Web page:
What cards and letters have you held on to over the years? As I looked through my memory box of correspondence, I discovered several categories.
- Old Christmas cards
- Valentine cards from my husband and children
- Letters to my mother, when I first moved away from my hometown
- Birthday cards from my husband and children
- Thank-you notes
- Letters from my husband, when we were apart
- “Thinking of you” cards from friends after I moved away
- Mother’s Day cards from my kids and grandkids
Even though I send few cards and letters now, I still enjoy receiving them. But I’m reconsidering this lost art of letter writing. I know others appreciate receiving them as much as I do. And a few friends and relatives don’t communicate online.
I think the following messages would warrant an old-fashioned card or letter.
- Thank-you note. I’ve fallen short with “thank-you” etiquette, but I know most people appreciate a written note of thanks, and many expect it.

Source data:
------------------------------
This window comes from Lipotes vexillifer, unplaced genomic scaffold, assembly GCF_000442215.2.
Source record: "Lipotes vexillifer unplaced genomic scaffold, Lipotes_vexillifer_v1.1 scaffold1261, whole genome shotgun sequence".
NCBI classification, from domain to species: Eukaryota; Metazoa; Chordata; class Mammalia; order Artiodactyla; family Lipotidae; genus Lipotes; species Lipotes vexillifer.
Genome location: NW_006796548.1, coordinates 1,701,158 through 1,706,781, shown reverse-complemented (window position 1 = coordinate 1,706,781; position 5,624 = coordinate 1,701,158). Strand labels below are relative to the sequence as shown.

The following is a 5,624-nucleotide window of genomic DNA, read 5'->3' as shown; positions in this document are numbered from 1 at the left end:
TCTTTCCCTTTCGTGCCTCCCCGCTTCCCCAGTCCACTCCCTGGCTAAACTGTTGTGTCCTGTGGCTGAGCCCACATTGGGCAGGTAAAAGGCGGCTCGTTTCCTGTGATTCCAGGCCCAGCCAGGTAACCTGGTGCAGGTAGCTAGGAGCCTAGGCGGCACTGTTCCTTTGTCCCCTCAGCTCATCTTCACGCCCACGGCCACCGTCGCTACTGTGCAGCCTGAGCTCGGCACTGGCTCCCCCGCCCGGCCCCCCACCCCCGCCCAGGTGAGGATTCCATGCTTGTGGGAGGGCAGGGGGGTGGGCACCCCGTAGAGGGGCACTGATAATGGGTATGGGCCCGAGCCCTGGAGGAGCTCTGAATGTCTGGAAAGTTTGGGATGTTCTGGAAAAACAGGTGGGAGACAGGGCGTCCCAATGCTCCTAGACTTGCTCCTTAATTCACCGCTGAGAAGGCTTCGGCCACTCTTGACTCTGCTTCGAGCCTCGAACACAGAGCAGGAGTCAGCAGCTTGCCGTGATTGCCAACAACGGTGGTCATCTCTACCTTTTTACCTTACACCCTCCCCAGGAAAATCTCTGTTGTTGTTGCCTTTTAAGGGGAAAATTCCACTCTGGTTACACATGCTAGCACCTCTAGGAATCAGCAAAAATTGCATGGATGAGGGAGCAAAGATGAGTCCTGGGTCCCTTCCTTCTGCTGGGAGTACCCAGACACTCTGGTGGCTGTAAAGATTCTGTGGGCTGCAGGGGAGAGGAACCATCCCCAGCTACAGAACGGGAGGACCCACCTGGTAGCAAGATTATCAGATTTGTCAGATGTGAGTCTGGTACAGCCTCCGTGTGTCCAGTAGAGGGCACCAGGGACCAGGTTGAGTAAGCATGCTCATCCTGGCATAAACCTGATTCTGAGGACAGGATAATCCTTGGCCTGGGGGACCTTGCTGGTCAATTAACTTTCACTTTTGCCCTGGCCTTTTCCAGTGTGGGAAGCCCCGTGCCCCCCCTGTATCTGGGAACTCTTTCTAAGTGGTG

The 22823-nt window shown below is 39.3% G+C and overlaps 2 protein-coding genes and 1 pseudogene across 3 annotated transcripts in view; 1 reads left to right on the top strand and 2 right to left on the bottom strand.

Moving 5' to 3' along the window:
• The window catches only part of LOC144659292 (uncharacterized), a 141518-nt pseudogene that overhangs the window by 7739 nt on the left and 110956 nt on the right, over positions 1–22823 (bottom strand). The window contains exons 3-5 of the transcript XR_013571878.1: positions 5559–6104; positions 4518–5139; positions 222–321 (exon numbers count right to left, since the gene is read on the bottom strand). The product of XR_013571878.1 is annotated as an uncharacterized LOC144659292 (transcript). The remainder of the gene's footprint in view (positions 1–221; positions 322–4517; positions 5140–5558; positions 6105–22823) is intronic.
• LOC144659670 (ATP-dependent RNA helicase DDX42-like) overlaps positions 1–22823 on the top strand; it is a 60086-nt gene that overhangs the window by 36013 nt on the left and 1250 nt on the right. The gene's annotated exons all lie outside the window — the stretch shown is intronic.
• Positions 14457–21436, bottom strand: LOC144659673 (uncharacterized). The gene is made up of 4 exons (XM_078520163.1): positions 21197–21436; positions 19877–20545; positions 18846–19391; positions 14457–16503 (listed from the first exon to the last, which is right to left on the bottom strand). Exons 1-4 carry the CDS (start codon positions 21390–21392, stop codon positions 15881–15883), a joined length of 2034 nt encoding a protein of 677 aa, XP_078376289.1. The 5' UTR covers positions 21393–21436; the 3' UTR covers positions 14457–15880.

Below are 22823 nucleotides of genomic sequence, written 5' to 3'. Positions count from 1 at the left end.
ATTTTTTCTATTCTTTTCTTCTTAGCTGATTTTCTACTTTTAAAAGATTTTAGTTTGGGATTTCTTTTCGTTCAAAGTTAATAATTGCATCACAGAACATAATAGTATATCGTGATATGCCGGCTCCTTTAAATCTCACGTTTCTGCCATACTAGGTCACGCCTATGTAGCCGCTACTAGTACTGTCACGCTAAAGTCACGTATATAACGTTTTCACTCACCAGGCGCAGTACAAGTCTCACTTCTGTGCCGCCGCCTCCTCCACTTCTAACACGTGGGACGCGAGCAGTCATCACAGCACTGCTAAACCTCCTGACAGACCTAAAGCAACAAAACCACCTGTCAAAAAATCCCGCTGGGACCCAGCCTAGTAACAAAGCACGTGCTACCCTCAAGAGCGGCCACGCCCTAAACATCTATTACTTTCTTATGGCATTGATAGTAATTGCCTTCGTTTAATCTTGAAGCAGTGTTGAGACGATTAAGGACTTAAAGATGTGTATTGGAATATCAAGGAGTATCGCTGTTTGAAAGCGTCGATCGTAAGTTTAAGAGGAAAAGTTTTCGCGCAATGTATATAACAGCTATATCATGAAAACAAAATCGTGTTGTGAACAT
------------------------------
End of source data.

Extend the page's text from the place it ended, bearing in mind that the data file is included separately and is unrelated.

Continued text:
- Thinking-of-you note. Often it’s hard for me to tell people how I feel face-to-face; so, I seem to express myself better by writing them.
- Congratulations. I’m always thrilled when I receive blessings from old friends and family.
- Love letters. These private notes can become treasured keepsakes for loved ones or even part of our recorded legacy.
- Tribute. Words of praise might be difficult to write. But if you sense a expression of gratitude or praise is appropriate, you can be sure that you will find the words you need to express your thoughts.
- Reconciliation. Have you written that letter to end a conflict, resolve some differences, or restore a friendship?
Decide to do it right now, saying, “Yes, Lord, I will write that letter,” or, “I will be reconciled to that person now.” (Oswald Chambers)